Town Lake’s shoreline was primarily made up of trash, unkempt shrubs, and weeds prior to 1971. [3] The lake was called a “eyesore” by the local television station KTBC. [3] A few worried Austinites spearheaded little initiatives to purify the lake. To lead parkland development around the lake, Roberta Crenshaw, chair of the Austin Board of Parks and Recreation, bought almost 400 trees and shrubs. [4] Austin Mayor Roy Butler established the Town Lake Beautification Committee with the help of the Austin City Council during his two terms in office (1971–1975), and he named Lady Bird Johnson as the project’s honorary chairman. Because of Johnson’s involvement, the Town Lake project received funding and attention, including $19,000 from her personally. As a result, hundreds of trees and shrubs were planted. Additionally, the city constructed a network of bike and hiking trails around the lake’s edge.

In honor of Lady Bird Johnson, who passed away earlier that month, the Austin City Council approved a resolution on July 26, 2007, renaming the reservoir from Town Lake to Lady Bird Lake. [6] During her lifetime, Johnson had turned down the opportunity to have the lake named in her honor. The City Council renamed the lake in honor of Johnson’s commitment to making it more aesthetically pleasing and her work building a network of recreational trails around the lake’s edge. [7].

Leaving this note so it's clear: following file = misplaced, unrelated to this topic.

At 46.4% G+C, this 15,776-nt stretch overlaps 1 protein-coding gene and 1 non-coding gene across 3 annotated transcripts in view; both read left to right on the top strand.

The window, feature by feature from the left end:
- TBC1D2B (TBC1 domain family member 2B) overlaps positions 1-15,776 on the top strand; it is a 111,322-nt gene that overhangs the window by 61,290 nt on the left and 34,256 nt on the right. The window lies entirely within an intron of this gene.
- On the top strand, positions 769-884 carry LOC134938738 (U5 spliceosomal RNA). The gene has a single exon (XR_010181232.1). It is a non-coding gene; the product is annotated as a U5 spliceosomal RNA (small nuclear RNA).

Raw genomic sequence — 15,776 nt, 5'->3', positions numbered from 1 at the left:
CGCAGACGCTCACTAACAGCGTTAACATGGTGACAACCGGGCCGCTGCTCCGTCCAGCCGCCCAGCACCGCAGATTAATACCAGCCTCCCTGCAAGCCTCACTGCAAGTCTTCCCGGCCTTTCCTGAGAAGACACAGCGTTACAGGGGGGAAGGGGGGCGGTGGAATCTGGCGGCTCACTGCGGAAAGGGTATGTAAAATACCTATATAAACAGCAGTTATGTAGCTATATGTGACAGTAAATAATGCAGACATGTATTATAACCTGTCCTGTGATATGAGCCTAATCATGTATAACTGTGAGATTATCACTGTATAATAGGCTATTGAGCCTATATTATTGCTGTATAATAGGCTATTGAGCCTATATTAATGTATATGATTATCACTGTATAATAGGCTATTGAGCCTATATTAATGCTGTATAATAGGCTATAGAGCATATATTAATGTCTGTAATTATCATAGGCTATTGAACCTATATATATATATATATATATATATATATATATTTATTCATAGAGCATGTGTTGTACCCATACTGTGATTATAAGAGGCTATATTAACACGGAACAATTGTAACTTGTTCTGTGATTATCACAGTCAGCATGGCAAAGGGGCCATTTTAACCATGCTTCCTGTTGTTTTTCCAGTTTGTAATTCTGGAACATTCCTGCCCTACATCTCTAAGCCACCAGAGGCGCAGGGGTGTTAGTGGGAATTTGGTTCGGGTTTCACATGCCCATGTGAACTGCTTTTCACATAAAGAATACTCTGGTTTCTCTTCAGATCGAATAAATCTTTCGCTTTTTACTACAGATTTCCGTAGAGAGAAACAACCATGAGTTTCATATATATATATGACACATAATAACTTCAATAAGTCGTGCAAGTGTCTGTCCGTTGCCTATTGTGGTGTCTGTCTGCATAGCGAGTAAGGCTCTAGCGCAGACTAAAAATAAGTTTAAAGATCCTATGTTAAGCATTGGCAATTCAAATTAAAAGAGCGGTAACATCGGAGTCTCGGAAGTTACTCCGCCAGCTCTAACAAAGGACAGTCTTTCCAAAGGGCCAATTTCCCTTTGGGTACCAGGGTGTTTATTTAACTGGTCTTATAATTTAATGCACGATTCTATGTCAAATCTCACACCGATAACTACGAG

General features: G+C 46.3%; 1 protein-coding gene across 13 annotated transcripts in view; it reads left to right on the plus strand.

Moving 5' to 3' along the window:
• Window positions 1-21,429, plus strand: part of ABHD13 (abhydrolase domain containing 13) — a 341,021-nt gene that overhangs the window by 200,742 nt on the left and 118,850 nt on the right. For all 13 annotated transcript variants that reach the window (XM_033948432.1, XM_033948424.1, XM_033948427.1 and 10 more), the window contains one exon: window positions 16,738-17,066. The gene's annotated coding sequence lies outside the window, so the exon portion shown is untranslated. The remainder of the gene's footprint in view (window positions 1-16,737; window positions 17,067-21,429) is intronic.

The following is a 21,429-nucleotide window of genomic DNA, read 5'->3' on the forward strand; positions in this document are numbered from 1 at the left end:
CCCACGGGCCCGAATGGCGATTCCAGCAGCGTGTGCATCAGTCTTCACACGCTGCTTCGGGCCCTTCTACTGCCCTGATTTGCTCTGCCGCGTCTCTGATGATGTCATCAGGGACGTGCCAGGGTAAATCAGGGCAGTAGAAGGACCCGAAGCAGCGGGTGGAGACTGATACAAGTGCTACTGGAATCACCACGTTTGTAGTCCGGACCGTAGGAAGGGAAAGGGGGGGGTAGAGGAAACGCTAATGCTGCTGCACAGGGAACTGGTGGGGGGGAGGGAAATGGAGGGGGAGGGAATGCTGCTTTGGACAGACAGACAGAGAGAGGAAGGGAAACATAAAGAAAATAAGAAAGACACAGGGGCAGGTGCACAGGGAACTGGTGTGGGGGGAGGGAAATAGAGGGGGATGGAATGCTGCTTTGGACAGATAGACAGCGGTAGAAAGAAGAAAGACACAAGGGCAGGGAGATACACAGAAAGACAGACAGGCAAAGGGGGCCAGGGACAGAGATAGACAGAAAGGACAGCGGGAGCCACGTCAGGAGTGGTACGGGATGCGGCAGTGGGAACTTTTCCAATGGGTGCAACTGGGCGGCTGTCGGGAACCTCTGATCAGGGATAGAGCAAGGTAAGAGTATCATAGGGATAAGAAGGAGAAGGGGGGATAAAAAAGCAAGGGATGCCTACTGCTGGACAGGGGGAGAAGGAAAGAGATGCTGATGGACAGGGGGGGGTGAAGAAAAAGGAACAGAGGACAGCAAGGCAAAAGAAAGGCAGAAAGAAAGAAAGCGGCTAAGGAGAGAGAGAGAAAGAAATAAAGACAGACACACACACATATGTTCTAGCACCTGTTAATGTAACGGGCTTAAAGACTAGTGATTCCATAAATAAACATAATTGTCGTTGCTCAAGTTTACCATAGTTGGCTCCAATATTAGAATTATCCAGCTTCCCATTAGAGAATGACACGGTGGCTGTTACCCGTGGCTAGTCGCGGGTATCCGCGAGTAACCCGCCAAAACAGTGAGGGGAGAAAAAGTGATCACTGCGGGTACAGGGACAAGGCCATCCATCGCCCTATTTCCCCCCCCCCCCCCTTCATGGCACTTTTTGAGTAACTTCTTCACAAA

“Clean Lady Bird Lake” was introduced by the nonprofit organization Keep Austin Beautiful[8] in 2009. [9] Every year, the program organizes thousands of community volunteers to carry out targeted cleanups throughout the year and large-scale cleanups along the lake every other month. [10][11].

The Ann and Roy Butler Hike-and-Bike Trail, which bears the names of a former Austin mayor and his spouse, underwent paving in 2014 to establish a boardwalk. [12].

Following the discovery of four other bodies recovered from the lake in 2023, first responders to the Austin Police Department’s call to the 300 block of West Cesar Chavez Street on Monday, February 5, around 1:30 in the afternoon, found a deceased body that had been discovered by citizens. [13][14].

Recreational uses edit View of Lady Bird Lake and the Downtown skyline seen from the

One of Austin’s main recreation areas is Lady Bird Lake. The Ann and Roy Butler Hike-and-Bike Trail circles the lakes’ banks, and along its lakefront section, businesses provide services for recreational boats. Zilker Park, Austin’s largest downtown park, is located next to the lake, and Barton Springs, a popular swimming hole, empties into it.